1. The pre – ACA, status quo: Why was the Affordable Care Act, passed, during the early part of the Obama administration? What was its intent? Why was it needed? Prior to enactment, health care, in this nation, was often about, the haves, and have – nots! More and more, health insurance companies, appeared to be, wagging the dog, instead of health professionals! Individuals with pre – existing conditions were often, denied coverage, rates often accelerated, as we aged, and every year, quality medical/ health insurance, became more, and more expensive! Many millions had no, or very limited insurance coverage, and we often witnessed, people being forced to choose between quality care, and eating! Those supporting the act, seemed to believe, our citizens needed, and deserved, better care, and, quality treatment/ care. For many, they felt, medical/ health care, should be, a right and guarantee, rather than a possibility, only for the richest!

2. ACA passage: When the act, was passed, it was largely among party lines, and at the time, Democrats were the majority party. While the basic intent of the legislation, was well – intended, because of the nature of our political system, it was somewhat flawed, and many ramifications and contingencies, were not fully considered, etc. The costs did not decrease, as promoted, and while, they probably increased at a slower pace, it still hurt many of us! Instead of improving the details, and fixing it, properly, the Republicans devoted their time, and energy, to constantly, trying to repeal it, but, without offering any viable alternatives, and/ or solutions, to solve the challenges.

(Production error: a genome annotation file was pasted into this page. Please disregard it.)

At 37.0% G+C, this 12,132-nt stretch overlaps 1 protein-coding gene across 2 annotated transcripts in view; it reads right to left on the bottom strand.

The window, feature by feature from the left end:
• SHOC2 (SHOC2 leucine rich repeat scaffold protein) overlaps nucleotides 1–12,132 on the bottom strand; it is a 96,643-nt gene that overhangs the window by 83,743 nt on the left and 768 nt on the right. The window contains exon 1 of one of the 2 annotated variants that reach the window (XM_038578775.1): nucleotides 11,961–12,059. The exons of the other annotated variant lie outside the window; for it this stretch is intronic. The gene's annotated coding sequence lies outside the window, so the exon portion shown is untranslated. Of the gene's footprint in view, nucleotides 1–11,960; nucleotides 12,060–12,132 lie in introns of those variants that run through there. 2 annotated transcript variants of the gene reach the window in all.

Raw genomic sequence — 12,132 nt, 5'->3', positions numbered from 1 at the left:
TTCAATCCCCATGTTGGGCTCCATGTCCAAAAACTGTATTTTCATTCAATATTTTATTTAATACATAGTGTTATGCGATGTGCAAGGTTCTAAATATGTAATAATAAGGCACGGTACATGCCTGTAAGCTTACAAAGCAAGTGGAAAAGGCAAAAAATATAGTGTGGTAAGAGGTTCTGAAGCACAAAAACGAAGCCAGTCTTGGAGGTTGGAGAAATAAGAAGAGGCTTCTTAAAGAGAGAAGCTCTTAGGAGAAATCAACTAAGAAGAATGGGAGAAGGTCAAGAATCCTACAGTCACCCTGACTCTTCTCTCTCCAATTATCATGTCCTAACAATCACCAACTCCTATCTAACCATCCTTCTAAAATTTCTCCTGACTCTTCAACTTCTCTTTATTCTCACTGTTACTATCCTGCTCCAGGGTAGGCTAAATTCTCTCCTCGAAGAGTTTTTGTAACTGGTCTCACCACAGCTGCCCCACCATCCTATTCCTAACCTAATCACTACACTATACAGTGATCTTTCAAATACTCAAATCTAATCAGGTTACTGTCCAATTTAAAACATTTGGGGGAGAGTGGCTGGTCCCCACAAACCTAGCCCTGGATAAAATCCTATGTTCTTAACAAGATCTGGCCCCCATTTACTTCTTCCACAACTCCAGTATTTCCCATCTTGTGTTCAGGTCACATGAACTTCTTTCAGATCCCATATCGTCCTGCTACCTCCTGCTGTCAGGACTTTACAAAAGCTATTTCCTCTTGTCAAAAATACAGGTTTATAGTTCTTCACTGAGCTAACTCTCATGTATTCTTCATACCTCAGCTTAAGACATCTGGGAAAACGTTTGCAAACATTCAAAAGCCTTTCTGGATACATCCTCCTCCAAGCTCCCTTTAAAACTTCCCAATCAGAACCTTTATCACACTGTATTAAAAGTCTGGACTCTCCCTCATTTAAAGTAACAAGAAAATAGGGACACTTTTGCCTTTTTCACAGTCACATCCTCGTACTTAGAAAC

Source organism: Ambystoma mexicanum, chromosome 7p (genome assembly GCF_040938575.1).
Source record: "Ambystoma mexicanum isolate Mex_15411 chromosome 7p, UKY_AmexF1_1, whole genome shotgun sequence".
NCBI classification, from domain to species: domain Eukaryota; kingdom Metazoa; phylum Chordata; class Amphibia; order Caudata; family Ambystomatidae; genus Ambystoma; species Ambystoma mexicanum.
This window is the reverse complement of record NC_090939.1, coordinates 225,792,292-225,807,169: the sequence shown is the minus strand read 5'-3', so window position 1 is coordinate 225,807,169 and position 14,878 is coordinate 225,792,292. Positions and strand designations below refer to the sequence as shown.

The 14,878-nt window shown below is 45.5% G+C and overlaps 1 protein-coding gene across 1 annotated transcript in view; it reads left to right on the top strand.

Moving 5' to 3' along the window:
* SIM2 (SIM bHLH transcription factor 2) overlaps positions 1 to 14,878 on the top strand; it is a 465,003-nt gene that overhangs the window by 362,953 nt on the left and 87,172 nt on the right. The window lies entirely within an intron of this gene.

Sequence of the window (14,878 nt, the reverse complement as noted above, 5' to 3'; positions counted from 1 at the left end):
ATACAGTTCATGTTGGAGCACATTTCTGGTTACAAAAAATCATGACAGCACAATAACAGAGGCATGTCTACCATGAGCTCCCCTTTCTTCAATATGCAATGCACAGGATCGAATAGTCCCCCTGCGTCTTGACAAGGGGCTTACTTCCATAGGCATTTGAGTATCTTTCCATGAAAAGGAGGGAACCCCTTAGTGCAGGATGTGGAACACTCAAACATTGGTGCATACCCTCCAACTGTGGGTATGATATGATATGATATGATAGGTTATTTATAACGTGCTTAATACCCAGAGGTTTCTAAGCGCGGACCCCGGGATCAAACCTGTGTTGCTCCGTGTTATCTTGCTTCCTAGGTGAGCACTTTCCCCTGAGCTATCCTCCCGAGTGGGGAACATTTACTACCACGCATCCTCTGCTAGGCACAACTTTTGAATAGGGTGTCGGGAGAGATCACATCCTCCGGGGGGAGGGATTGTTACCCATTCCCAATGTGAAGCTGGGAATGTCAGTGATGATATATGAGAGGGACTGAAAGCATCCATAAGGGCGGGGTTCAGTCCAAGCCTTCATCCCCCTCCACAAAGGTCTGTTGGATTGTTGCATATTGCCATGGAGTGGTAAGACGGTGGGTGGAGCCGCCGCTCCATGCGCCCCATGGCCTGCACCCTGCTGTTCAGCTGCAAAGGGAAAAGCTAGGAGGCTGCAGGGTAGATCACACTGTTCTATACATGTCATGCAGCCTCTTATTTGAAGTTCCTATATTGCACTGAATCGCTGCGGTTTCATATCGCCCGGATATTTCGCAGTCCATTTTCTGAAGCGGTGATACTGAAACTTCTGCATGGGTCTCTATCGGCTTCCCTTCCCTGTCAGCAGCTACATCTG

3. The Trump alternative/ strategy: When Donald Trump, ran for President, he articulated a message, declaring, he would fix the health care system, and it would be better, and less expensive. He promised, it would be easy, and created a slogan, Repeal and replace, as if, he had the secret formula! Rather than admitting the plan, his supporters proposed, was different, but worse, and was defeated, he reverted to his customary, blaming and complaining, and settled for subtle ways, to destroy it. One of these steps, was having the mandatory coverage, eliminated, which, made everyone’s insurance, more expensive, Another was reducing/ eliminating, subsidies, for the neediest, and creating an Affordable Care, alternative system. The ramifications of these steps, was hurting, rather than helping! Now, Trump’s Justice Department, is supporting, legal actions, to declare the entire act, unconstitutional, without seeming to realistically, consider, the potential negative ramifications, if they get, what they seek. It seems, a lot like, someone, who kills both his parents, and pleads for mercy, because he was an orphan!

4. Proposed Medicare – for – All: While, to some, this seems wonderful, the overall analysis, appears to be, over – simplified! Medicare, itself, is a flawed system, which taxpayers, contribute to, throughout their working lives, and, still requires over $1,600 additional contribution, per year, after we turn 65. In addition, it only covers about 80% of the Part B, part, and the supplemental insurance, which completely covers, most of these expenses, now costs over $3,600 per year. Even after these expenses, one needs, either additional policy, for a prescription plan, or, risks extreme, out – of – pocket costs. One further consideration is, believing doctors, will accept these reduced Medicare rates, for their entire patient base. Doesn’t it make sense, to tweak, and improve, rather than trying to re – invent, the wheel?